|Dailey Jr, Oliver|
Submitted to: Journal of Agricultural and Food Chemistry
Publication Type: Peer Reviewed Journal
Publication Acceptance Date: April 22, 1998
Publication Date: N/A
Interpretive Summary: In the last two decades, concern over the contamination of groundwater and surface water by pesticides has mounted. The chief objectives of our research are to develop herbicide formulations that will maintain or increase efficacy on target weeds and that will not adversely impact on the environment. The herbicide cyanazine has been frequently implicated in groundwater and surface water contamination. Cyanazine was microencapsulated within several different polymers by the solvent evaporation process, and herbicide efficacy studies on five weed species were conducted under greenhouse conditions. Poly(x-methylstyrene) formulations and several ethyl cellulose formulations of cyanazine were consistently comparable or superior to the commercial formulation in herbicidal activity over time. This research benefits formulation chemists, agronomists, and the agrochemical industry in that it identifies polymers suitable for further studies in the preparation and evaluation of formulations of cyanazine and other herbicides. Microencapsulated herbicides should be safer to handle, reduce the total amount of herbicide used, and have reduced potential for leaching in the soil while maintaining effective biological activity.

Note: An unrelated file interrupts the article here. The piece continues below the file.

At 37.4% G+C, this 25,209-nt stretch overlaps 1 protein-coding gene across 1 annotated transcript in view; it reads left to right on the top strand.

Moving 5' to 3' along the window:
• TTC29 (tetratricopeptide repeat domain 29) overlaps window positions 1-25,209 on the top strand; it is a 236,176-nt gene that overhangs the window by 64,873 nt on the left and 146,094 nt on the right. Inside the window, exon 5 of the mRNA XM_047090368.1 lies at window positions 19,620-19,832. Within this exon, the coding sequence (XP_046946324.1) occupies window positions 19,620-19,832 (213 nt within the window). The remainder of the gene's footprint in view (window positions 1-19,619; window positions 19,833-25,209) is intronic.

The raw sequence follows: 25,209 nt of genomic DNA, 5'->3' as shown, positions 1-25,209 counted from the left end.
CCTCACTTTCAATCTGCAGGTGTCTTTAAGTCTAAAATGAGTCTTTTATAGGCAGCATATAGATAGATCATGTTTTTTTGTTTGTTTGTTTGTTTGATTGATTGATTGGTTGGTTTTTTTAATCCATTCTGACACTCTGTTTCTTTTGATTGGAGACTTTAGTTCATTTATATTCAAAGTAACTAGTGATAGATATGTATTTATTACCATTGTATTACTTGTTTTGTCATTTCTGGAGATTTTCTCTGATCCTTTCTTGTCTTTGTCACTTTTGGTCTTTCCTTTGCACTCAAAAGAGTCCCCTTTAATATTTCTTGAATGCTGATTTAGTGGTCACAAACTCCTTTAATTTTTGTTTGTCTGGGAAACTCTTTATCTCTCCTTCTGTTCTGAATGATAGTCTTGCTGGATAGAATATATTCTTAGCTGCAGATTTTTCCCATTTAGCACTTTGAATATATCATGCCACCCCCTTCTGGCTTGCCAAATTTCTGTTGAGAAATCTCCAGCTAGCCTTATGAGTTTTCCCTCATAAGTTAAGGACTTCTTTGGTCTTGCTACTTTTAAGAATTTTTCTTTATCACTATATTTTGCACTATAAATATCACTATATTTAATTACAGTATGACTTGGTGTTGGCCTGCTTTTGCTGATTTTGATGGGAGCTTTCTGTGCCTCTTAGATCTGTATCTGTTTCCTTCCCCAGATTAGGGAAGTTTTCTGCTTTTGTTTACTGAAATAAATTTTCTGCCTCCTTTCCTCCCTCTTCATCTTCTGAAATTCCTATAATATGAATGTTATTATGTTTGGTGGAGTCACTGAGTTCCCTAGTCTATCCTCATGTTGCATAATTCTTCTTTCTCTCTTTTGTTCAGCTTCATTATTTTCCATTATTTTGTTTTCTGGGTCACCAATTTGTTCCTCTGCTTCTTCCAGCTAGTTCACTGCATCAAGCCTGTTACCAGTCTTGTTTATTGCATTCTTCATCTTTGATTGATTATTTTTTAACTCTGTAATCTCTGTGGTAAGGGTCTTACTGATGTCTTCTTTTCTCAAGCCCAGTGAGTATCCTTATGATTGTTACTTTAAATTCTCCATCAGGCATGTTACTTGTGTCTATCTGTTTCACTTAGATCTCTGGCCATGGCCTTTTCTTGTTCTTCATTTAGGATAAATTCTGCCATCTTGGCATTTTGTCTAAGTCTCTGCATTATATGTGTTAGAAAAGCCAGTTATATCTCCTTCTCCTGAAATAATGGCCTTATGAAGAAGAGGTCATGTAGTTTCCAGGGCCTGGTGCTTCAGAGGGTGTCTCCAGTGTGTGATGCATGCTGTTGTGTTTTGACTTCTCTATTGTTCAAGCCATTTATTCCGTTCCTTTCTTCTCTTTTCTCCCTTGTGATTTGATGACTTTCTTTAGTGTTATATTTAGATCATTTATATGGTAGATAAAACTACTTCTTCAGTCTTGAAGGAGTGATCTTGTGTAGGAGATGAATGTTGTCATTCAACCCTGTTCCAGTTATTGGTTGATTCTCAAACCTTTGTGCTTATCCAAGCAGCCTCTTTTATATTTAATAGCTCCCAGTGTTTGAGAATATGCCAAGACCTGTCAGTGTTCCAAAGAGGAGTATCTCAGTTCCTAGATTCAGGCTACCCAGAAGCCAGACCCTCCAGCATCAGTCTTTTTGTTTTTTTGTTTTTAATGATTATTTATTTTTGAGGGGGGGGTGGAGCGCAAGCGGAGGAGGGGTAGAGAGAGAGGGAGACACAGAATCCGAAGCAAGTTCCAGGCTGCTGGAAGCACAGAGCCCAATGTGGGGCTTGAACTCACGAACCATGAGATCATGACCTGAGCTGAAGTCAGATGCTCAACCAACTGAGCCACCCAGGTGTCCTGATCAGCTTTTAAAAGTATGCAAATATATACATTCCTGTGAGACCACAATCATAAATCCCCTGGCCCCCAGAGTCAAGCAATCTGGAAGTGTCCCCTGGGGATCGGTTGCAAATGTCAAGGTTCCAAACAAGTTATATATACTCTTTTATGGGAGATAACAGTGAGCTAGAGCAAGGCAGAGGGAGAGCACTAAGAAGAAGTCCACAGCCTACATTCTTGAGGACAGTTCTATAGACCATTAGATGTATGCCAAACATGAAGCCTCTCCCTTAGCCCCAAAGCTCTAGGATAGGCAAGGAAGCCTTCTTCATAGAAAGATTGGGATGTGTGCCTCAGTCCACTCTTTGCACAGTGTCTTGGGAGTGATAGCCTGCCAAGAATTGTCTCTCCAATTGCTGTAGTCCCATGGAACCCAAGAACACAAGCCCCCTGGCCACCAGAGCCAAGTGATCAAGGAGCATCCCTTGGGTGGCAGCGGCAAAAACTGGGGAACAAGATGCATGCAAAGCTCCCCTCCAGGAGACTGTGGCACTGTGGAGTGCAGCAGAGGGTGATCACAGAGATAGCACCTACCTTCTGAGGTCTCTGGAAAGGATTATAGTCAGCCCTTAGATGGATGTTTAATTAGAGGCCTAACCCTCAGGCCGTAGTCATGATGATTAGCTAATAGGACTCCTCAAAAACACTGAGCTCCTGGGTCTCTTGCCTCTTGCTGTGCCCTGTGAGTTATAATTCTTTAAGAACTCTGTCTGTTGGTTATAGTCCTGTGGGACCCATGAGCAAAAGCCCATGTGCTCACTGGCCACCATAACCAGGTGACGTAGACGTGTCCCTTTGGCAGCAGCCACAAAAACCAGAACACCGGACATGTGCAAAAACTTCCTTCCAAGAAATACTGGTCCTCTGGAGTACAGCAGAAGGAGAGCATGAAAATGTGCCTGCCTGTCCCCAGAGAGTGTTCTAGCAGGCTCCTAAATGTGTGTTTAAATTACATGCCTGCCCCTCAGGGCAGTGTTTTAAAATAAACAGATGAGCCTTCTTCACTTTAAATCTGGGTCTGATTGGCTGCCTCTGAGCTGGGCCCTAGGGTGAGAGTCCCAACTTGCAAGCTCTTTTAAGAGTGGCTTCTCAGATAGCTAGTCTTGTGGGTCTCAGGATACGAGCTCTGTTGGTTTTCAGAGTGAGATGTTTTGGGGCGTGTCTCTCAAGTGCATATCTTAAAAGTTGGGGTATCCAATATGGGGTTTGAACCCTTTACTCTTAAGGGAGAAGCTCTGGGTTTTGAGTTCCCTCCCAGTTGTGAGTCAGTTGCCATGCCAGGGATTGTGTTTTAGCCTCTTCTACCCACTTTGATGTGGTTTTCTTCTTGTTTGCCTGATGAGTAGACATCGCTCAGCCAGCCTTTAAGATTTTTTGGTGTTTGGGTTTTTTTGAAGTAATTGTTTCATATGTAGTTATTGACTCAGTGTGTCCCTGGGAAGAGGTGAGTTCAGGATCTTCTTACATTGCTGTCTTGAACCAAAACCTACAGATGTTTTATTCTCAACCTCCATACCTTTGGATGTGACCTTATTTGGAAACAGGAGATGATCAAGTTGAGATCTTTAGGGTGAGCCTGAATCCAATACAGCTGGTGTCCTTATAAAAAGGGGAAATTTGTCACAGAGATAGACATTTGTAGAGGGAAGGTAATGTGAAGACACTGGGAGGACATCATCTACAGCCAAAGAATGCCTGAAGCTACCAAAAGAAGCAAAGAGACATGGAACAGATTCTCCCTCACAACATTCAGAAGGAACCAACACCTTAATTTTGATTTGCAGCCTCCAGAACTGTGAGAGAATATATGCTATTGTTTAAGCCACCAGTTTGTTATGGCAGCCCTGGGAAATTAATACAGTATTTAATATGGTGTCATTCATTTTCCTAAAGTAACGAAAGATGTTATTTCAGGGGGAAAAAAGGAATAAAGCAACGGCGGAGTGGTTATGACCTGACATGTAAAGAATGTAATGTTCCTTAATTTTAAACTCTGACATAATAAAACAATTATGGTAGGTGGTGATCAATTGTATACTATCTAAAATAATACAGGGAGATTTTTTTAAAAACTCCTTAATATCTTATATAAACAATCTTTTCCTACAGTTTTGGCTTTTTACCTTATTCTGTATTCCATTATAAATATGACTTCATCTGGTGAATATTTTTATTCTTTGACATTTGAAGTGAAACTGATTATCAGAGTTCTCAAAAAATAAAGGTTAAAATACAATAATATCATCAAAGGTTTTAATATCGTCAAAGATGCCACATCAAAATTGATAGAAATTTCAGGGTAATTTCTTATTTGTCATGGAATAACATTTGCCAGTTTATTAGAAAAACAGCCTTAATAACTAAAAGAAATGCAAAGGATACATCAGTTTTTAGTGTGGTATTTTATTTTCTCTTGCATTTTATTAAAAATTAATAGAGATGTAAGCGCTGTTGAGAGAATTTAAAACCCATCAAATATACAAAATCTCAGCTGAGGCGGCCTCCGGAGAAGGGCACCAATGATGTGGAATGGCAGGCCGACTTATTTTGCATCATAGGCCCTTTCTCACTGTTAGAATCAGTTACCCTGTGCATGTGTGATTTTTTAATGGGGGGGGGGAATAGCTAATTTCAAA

Technical Abstract: In two separate studies, the herbicide cyanazine was microencapsulated within polymers by the solvent evaporation process using 88% hydrolyzed polyvinyl alcohol (205 indicates low viscosity, 523 indicates medium) as emulsifier. Cyanazine formulations were prepared with: cellulose acetate butyrate (CAB); ethyl cellulose of two different viscosities (EC22 and EC100); low and medium molecular weight poly(methyl methacrylate) (PMML and PMMM); poly(alpha-methylstyrene) (PMS). Pesticide efficacy studies on five weed species (barnyardgrass, smallflower morningglory, crowfootgrass, Florida beggarweed, and Palmer amaranth) were conducted under greenhouse conditions over a period of 12 weeks for Study 1 and 25 weeks for Study 2, using the commercial formulation Bladex 90 DF for comparison purposes. In the first study of polymeric formulations of cyanazine, the following order of herbicidal activity was observed: Bladex 90DF = EC22-205 = PMS-205 = PMS-523> CAB-523 = EC100-205> CAB-205> PMMM-523> PMMM-205 = PMML-205. The first three formulations exhibited high activity comparable to the commercial formulation throughout the 12 weeks. The following order of herbicidal activity was observed in Study 2: EC100-205 greater than or equal to PMS-205 greater than or equal to EC22-523 greater than or equal to PMS-523 = Bladex 90 DF > CAB-205 = EC22-205>EC100-523> greater than or equal to CAB-523. For three weed species, EC100-205 and PMS-205 were more efficacious than Bladex 90DF. In both studies, the poly(alpha-methylstyrene) formulations were consistently comparable or superior to the commercial formulation in long term control.